Microsoft execs have previously noted that consumers and enterprises respond differently to operating system changes, so it's anyone's guess how customers will react to the new update technique. Some evidence, including Microsoft job postings, indicates the company is preparing a cloud-oriented Windows option that could involve subscriptions, like Office 365.

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Michael Endler joined InformationWeek as an associate editor in 2012. He previously worked in talent representation in the entertainment industry, as a freelance copywriter and photojournalist, and as a teacher. Michael earned a BA in English from Stanford University in 2005 ... View Full Bio

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User Rank: Ninja
8/29/2014 | 4:47:34 PM
Re: Competitive Problem

Great comment! Thank you for sharing,

I do have a question (and perhaps the community can provide some feedback)

How come Windows tablets, running Windows 8.1 (not RT) haven't faired better? I recently played a little with the Toshiba Encore, and the fact that it was a full blown working windows 8.1, I really liked's great for note taking and you can practically do anything (in the sense of being a good companion device)

Wo will windows 9 provide a better boost? Or kill any future opportunities for Window tablets to make there mark?
User Rank: Apprentice
8/28/2014 | 1:13:27 PM
Competitive Problem
Microsoft was confused in making a split between tablet and phone in a world where no one else really does. Android is Android -- applications are designed to run on phone when on a phone and tablets when on a tablet. Apple does have tablet-only apps, but also runs every phone app on their tablet and allows apps that work on both in the native mode of each. 

For consumers, that's about costs and consistency -- same stuff on both devices, only buy it once. For developers, that's about one coding effort and one binary rather than multiple. Both are against Microsoft, and it doesn't help that they had basically no market presence in mobile anyway. And what they might have had was largely self-destrusted by the Windows Phone 7 fiasco (non-upgradeable hardware and a dead-end API). 

Microsoft also kind of torpedoed themselves on apps. With very little market, they paid select major app companies to do ports of some popular apps. Those companies, expecting little actual income, look at the Microsoft funding as their complete pay-off for those applications. They don't do much in the way of updates, and that one app doesn't lead to another -- they're waiting for a Microsoft check for that next one, too. And those major companies in there keeps the sort of smaller companies -- the kind that built both iOS and Android markets into their current juggernaut positions -- from feeling safe about entering the Windows mobile market. 
User Rank: Apprentice
8/28/2014 | 2:52:36 AM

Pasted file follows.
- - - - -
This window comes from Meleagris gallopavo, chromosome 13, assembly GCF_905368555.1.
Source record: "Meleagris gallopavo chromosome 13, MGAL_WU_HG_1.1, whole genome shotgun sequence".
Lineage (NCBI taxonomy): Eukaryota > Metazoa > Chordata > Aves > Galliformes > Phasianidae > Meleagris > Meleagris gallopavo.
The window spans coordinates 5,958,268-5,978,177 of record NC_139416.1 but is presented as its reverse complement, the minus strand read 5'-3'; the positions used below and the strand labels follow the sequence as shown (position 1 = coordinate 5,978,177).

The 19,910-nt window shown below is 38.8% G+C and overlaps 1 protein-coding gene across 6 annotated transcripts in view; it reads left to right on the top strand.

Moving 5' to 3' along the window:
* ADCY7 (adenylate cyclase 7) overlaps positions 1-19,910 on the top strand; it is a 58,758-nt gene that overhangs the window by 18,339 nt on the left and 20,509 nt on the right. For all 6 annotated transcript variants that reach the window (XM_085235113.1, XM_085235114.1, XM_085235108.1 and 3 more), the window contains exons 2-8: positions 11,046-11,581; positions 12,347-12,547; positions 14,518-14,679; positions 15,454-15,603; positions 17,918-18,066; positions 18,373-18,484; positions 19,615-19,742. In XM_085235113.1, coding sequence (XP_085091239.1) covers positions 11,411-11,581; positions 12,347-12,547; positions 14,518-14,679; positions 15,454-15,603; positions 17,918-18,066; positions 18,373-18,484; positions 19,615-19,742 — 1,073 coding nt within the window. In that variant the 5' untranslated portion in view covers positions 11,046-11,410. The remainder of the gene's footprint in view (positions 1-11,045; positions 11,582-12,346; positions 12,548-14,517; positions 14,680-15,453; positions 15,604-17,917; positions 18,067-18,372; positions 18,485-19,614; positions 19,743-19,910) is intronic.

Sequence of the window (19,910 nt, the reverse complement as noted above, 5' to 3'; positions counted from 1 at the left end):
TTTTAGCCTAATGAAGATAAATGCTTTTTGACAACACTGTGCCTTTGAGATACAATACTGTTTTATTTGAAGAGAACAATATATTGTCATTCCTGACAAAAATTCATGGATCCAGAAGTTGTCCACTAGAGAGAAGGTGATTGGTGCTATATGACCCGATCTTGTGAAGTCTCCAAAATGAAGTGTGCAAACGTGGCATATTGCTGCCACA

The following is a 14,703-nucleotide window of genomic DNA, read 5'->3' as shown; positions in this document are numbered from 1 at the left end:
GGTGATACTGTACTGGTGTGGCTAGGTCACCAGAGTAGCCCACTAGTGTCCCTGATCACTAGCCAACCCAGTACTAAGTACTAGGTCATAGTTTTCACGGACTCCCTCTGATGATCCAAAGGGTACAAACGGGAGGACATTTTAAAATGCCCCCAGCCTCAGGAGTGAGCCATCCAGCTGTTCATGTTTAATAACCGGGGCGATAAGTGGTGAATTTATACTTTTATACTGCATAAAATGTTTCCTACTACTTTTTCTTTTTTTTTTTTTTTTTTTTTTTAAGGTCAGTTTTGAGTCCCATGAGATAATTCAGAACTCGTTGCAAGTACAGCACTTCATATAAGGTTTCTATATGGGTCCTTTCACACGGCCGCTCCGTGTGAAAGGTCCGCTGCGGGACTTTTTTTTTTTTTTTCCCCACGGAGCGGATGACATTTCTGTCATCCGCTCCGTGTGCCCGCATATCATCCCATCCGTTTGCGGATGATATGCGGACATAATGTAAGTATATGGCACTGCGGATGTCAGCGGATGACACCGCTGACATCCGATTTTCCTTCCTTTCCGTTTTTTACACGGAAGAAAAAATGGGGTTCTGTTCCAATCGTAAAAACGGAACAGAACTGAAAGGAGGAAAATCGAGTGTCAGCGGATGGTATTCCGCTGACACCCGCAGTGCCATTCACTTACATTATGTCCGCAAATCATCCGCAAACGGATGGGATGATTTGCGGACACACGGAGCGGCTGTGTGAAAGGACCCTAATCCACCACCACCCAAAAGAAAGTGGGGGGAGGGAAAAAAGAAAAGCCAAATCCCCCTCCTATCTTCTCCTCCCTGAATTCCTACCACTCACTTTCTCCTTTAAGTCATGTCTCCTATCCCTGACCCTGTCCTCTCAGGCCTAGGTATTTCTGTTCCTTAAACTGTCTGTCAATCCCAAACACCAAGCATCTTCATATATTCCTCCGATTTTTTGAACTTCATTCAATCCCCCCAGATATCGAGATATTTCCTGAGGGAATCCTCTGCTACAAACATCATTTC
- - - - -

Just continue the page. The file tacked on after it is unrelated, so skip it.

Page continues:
Re: OS Updates
Microsoft tried their level best to make its name in Smartphone but somehow it didnt click..people are not able to associate WIndows with Smartphone..May be it was their  long for PCs that may be the reason.SOmetimes perception also matters a lot..
User Rank: Ninja
8/27/2014 | 10:38:22 PM
OS Updates
"Microsoft recently revealed that it will begin deploying new OS features and fixes every month, as it already does with security patches, instead of updating Windows in large chunks every few years."

This sounds like a support nightmare, not to mention how it could work out if you're a software developer trying to keep your prdouct functioning on an ever-changing OS. I can't even begin to imagine how this will work.
User Rank: Ninja
8/27/2014 | 10:16:26 AM
Re: They're doing it again!
Ditto - I refuse to believe it until I see it.  And if I see it I still probably won't believe it.  I am an early adopted with most all technologies except the ones that start with 'Microsoft'...
User Rank: Ninja
8/27/2014 | 9:58:38 AM
They're doing it again!
So, Microsoft has pretended that Windows ran happily on all devices in the past, and now they're doing it again. Windows on ARM will be different than Windows on x86. The question is how different it will be for ARM tablets and phones. There will be differences, as has been reported elsewhere.
User Rank: Ninja
8/27/2014 | 12:12:21 AM
Re: get rid of RT
@Michael E,

They should use "Windows" the same way Apple uses "i" for all their products. See how that works out.
Michael Endler
Michael Endler,
User Rank: Author
8/26/2014 | 7:30:55 PM
Re: get rid of RT
I get the feeling they might just call everything "Windows" (though I expect phrases such as "Windows tablet" or "Windows Phone" will endure). I'll be surprised if any products still have the RT suffix once Threshold launches.
Thomas Claburn
Thomas Claburn,
User Rank: Author
8/26/2014 | 7:16:07 PM
get rid of RT
The "RT" designation is just confusing. The sooner MS gets rid of it, the better.